Monday, March 1, 2010

Day One: The East Bank of Luxor

We took an hour-long flight down to Luxor which left at 5:30 AM from Cairo. Which meant I was awake at 3:30 AM. When we arrived, we went straight to our hotel but the room wasn't ready yet so we couldn't nap. Instead, we had breakfast and began sight-seeing at an ungodly hour. All the sites are all open beginning at 6 AM. Luxor gets notoriously hot so the best time to go is early in the morning. We lucked out as the temperate was moderate the whole time we were there.

We started off at the Karnak Temple which is enormous and beautiful. We wondered around the temple for half an hour staring at thousands of hieroglyphs and reliefs on the walls, taking in the grandeur of the temple. It was very overwhelming so we decided to get a tour guide to explain what we were seeing. We found a couple who had a guide and asked if we could join their group. They said sure and we were off! Until 15 minutes later... After not understanding a word of English that the guide said, we ran away from him and the couple. I felt bad but his English was so awful that I started getting anxious. If you weren't listening carefully, it sounded like he was speaking in tongues. Lillie tried coming up with an excuse as Stephanie and I made our exit but the guide knew we didn't like him and was very offended. Maa' lish.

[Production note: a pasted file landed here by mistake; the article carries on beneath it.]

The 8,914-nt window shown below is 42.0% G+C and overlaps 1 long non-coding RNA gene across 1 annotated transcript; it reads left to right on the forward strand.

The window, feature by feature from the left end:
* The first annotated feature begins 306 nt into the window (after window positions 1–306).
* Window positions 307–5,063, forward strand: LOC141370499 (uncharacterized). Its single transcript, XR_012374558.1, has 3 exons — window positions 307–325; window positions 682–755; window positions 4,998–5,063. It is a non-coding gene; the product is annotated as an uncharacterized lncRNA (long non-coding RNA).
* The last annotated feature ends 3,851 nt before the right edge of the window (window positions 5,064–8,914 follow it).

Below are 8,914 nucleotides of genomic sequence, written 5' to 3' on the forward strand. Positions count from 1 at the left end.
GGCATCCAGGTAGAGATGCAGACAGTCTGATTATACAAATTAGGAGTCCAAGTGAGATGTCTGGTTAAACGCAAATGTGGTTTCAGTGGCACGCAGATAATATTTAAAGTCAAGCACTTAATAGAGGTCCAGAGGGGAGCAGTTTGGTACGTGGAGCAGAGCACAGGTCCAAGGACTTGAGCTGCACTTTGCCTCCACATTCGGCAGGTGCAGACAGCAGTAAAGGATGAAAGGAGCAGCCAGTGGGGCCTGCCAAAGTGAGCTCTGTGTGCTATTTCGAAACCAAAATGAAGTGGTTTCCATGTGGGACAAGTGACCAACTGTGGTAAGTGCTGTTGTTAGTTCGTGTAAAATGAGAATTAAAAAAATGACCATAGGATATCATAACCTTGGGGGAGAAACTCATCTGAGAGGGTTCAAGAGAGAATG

We spent the rest of the morning oooing and ahhing at my people's work:

According to a very reliable source, Egyptians were the first people to have dreadlocks. I pledge to follow in the footsteps of my ancestors.

"Notice this giant pillar. And notice that duck with a circle next to its head. Now notice this pillar."

I really felt like the pharaohs were telling me something.

Who am I to disobey the pharaohs?

After getting some rest, we went to the Luxor Museum which has an excellent collection that is well-maintained and organized. But no pictures allowed. Then, in the evening, we went to the Temple of Luxor. It was very dramatically-lit.

Offering fruit to the Mark-god

The whole time, I felt like an archaeologist. It was awesome.

This picture is so packed with stuff it feels like a photoshopped postcard.


A row of sphinxes line the path to the temple.

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